Justine’s self-destruction is the least of their worries. A cold mother, a vagabond father, and a hysterically cruel employer (brilliantly played by Stellan Saarsgard) are all part and parcel of the tragedy. In many ways, Von Trier is able to make these moments of brazen humanity in every nuance as devastating as the apocalypse. This is some feat. As Justine collapses with despair, the viewer may well feel the same.
5. Moonrise Kingdom (2012)
“What kind of bird are you?” So begins one of cinemas most tender summer romances. What distinguishes the romance on display in Moonrise Kingdom from other depictions of youthful romance on film is the startling maturity. It is almost preternatural to witness Sam and Suzy, both twelve, so certain in their devotion, and mature in their decisions to be together.
What makes this romance striking is the fact that Wes Anderson’s script manages to balance the maturity of two intelligent children eloping together, whilst still allowing them moments of juvenile silliness. Sam presenting Suzy with flowers as they plan their route through the wilderness is played to deadpan comic perfection. The moment in which Sam giggles upon learning that Suzy is a “troubled child” is undeniably an act of juvenalia. Yet, I defy you to deny the maturity and wisdom behind lines lie “I love you, but you don’t know what your talking about.”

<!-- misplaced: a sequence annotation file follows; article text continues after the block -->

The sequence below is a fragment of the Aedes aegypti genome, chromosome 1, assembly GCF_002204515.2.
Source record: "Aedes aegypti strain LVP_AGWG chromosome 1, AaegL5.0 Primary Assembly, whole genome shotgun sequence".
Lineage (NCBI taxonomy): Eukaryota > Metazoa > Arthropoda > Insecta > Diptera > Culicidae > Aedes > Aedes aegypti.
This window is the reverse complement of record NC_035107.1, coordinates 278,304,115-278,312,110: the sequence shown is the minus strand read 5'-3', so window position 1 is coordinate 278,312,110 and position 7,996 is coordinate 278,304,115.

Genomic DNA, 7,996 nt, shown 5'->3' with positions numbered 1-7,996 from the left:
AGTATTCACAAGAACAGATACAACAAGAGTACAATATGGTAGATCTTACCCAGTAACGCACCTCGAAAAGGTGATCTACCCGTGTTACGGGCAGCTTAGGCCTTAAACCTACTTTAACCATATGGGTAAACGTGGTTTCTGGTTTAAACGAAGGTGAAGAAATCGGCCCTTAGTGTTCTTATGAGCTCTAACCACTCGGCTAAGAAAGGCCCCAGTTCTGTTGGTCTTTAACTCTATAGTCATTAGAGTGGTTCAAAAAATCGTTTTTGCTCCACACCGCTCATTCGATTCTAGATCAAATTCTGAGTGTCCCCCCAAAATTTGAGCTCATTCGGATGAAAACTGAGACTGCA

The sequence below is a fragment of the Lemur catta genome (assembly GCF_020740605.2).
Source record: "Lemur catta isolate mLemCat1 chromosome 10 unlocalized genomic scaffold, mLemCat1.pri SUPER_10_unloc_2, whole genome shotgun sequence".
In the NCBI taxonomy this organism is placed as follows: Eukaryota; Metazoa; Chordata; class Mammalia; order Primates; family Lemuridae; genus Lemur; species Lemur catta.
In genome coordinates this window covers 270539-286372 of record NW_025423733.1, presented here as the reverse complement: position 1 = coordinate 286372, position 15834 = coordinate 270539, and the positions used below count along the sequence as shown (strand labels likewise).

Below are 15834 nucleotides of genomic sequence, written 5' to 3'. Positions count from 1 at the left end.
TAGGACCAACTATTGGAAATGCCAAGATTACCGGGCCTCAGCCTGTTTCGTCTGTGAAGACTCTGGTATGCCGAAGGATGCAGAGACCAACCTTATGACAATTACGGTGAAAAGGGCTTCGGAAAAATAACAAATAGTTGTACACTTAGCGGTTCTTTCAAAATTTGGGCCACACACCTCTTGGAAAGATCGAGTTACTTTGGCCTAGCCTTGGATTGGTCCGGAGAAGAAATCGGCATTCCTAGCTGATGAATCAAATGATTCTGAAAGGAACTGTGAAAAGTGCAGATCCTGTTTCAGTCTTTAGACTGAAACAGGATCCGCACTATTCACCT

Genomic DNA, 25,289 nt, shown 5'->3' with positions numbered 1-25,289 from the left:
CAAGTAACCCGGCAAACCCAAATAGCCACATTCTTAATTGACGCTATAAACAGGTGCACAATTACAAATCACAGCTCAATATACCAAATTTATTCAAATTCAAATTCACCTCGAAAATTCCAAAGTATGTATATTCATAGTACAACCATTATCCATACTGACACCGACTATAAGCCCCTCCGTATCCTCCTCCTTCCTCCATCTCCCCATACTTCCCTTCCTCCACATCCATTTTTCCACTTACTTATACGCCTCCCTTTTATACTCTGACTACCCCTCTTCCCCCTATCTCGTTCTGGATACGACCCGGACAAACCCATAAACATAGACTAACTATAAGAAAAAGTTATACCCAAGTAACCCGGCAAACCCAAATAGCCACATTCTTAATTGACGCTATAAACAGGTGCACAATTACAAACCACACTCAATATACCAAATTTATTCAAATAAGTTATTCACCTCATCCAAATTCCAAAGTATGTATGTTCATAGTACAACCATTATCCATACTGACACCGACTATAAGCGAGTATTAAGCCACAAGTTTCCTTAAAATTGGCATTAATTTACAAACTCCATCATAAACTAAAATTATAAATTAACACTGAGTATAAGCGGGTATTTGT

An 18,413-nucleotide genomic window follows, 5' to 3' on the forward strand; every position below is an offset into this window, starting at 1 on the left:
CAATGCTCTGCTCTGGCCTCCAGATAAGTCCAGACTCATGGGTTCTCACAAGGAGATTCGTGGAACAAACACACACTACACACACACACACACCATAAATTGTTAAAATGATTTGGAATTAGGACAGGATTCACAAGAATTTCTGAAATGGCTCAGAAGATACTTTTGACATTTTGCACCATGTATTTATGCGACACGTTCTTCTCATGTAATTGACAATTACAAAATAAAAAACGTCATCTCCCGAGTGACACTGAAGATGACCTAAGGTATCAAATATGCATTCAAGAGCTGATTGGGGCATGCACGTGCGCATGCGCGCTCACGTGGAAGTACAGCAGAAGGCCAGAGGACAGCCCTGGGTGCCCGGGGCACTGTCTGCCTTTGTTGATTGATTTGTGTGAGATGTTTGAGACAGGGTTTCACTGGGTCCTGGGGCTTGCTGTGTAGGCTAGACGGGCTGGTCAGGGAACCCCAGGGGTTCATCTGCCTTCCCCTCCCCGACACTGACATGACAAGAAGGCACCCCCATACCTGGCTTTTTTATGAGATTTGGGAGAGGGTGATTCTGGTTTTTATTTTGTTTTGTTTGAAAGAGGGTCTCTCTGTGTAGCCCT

There is the usual Anderson shtick. The sight of Bill Murray throwing shoes, lifting tents incredulously, and declaring his intention to chop down a tree in the middle of the night will have Anderson fans in familiar territory. But, when was the last time there was such a beating heart to support these jokes? Murray and Frances McDormond lying in separate beds, apologizing to one another for a loveless marriage is heartbreaking, as is the occasional loneliness in Bill Murray’s police chief.
However, the tale of fictional island New Penzance in the wake of a great storm in 1965 belongs to newcomers Kara Hayward and Jared Gilman as Sam and Suzy. Their romance feels eternal, yet still flawed and human. As they share their first kiss on a beach, the audience may be at first uncomfortable, but the moment is undeniably human. You may even see this as a metaphor for the film itself.
4. Tree of Life (2011)
Early on in Tree of Life, Jessica Chastain’s Mrs O’Brien hears two ways of life, the way of nature or the way of grace. It appears central to the film’s ideology that it seems to follow both paths. The film is fascinated with organic life, both nature and the organic growth of the animal kingdom.
From dinosaurs traversing reservoirs to the precocious growth of children in humble American family, life and the evolution of being is central to the film’s loose plotted, montage heavy conceits. However, there is something going on that is beyond animal, something spiritual and ethereal. Match cuts are forged from garden sprinklers to DNA strands, Jessica Chastain soars through the air. This is a film about nature, but there is a strong presence of an unnamed grace.